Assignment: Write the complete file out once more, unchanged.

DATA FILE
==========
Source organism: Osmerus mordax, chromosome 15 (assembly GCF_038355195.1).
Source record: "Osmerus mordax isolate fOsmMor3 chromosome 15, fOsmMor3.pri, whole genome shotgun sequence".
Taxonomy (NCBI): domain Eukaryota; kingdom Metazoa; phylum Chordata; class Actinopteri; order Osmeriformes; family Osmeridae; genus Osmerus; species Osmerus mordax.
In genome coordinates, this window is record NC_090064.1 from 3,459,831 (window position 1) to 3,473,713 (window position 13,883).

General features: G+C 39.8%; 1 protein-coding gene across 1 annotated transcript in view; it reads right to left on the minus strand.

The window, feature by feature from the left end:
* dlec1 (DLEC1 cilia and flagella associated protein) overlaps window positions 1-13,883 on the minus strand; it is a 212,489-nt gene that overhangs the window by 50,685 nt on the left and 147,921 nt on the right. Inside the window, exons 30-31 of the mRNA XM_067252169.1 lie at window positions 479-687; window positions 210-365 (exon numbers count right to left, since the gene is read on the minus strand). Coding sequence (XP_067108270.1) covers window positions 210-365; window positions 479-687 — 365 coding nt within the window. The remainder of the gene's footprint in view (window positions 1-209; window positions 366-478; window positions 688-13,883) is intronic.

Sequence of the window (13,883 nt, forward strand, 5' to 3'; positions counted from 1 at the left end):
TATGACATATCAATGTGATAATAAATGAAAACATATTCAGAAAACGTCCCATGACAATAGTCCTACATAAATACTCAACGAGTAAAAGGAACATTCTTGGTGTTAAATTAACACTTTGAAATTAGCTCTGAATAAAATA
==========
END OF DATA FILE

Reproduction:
Source organism: Osmerus mordax, chromosome 15 (assembly GCF_038355195.1).
Source record: "Osmerus mordax isolate fOsmMor3 chromosome 15, fOsmMor3.pri, whole genome shotgun sequence".
Taxonomy (NCBI): domain Eukaryota; kingdom Metazoa; phylum Chordata; class Actinopteri; order Osmeriformes; family Osmeridae; genus Osmerus; species Osmerus mordax.
In genome coordinates, this window is record NC_090064.1 from 3,459,831 (window position 1) to 3,473,713 (window position 13,883).

General features: G+C 39.8%; 1 protein-coding gene across 1 annotated transcript in view; it reads right to left on the minus strand.

The window, feature by feature from the left end:
* dlec1 (DLEC1 cilia and flagella associated protein) overlaps window positions 1-13,883 on the minus strand; it is a 212,489-nt gene that overhangs the window by 50,685 nt on the left and 147,921 nt on the right. Inside the window, exons 30-31 of the mRNA XM_067252169.1 lie at window positions 479-687; window positions 210-365 (exon numbers count right to left, since the gene is read on the minus strand). Coding sequence (XP_067108270.1) covers window positions 210-365; window positions 479-687 — 365 coding nt within the window. The remainder of the gene's footprint in view (window positions 1-209; window positions 366-478; window positions 688-13,883) is intronic.

Sequence of the window (13,883 nt, forward strand, 5' to 3'; positions counted from 1 at the left end):
TATGACATATCAATGTGATAATAAATGAAAACATATTCAGAAAACGTCCCATGACAATAGTCCTACATAAATACTCAACGAGTAAAAGGAACATTCTTGGTGTTAAATTAACACTTTGAAATTAGCTCTGAATAAAATA